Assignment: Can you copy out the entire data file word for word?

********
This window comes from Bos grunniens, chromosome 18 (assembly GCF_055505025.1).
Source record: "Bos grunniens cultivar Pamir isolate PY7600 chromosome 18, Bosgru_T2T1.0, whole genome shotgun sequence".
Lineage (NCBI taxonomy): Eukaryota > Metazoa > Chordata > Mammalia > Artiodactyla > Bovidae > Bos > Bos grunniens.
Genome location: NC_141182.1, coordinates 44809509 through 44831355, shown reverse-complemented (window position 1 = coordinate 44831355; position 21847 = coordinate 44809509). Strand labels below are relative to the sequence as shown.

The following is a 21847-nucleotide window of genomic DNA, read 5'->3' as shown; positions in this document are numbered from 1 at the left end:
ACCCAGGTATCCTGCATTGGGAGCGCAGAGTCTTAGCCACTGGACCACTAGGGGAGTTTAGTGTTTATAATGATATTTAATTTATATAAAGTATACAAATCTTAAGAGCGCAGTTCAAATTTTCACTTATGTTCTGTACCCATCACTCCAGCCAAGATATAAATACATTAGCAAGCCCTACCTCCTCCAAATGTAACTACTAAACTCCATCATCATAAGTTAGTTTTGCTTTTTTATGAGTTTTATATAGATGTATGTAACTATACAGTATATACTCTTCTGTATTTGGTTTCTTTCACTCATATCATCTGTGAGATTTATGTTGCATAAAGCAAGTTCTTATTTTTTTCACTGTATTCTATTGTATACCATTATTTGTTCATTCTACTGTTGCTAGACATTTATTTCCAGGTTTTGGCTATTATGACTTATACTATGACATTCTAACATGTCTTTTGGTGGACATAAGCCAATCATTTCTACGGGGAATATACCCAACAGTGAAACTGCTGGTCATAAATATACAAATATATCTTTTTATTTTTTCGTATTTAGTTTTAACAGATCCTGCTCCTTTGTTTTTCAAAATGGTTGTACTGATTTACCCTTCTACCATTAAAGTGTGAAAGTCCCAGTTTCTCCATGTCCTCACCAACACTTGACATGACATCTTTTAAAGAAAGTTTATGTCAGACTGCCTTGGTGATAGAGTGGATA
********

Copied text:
This window comes from Bos grunniens, chromosome 18 (assembly GCF_055505025.1).
Source record: "Bos grunniens cultivar Pamir isolate PY7600 chromosome 18, Bosgru_T2T1.0, whole genome shotgun sequence".
Lineage (NCBI taxonomy): Eukaryota > Metazoa > Chordata > Mammalia > Artiodactyla > Bovidae > Bos > Bos grunniens.
Genome location: NC_141182.1, coordinates 44809509 through 44831355, shown reverse-complemented (window position 1 = coordinate 44831355; position 21847 = coordinate 44809509). Strand labels below are relative to the sequence as shown.

The following is a 21847-nucleotide window of genomic DNA, read 5'->3' as shown; positions in this document are numbered from 1 at the left end:
ACCCAGGTATCCTGCATTGGGAGCGCAGAGTCTTAGCCACTGGACCACTAGGGGAGTTTAGTGTTTATAATGATATTTAATTTATATAAAGTATACAAATCTTAAGAGCGCAGTTCAAATTTTCACTTATGTTCTGTACCCATCACTCCAGCCAAGATATAAATACATTAGCAAGCCCTACCTCCTCCAAATGTAACTACTAAACTCCATCATCATAAGTTAGTTTTGCTTTTTTATGAGTTTTATATAGATGTATGTAACTATACAGTATATACTCTTCTGTATTTGGTTTCTTTCACTCATATCATCTGTGAGATTTATGTTGCATAAAGCAAGTTCTTATTTTTTTCACTGTATTCTATTGTATACCATTATTTGTTCATTCTACTGTTGCTAGACATTTATTTCCAGGTTTTGGCTATTATGACTTATACTATGACATTCTAACATGTCTTTTGGTGGACATAAGCCAATCATTTCTACGGGGAATATACCCAACAGTGAAACTGCTGGTCATAAATATACAAATATATCTTTTTATTTTTTCGTATTTAGTTTTAACAGATCCTGCTCCTTTGTTTTTCAAAATGGTTGTACTGATTTACCCTTCTACCATTAAAGTGTGAAAGTCCCAGTTTCTCCATGTCCTCACCAACACTTGACATGACATCTTTTAAAGAAAGTTTATGTCAGACTGCCTTGGTGATAGAGTGGATA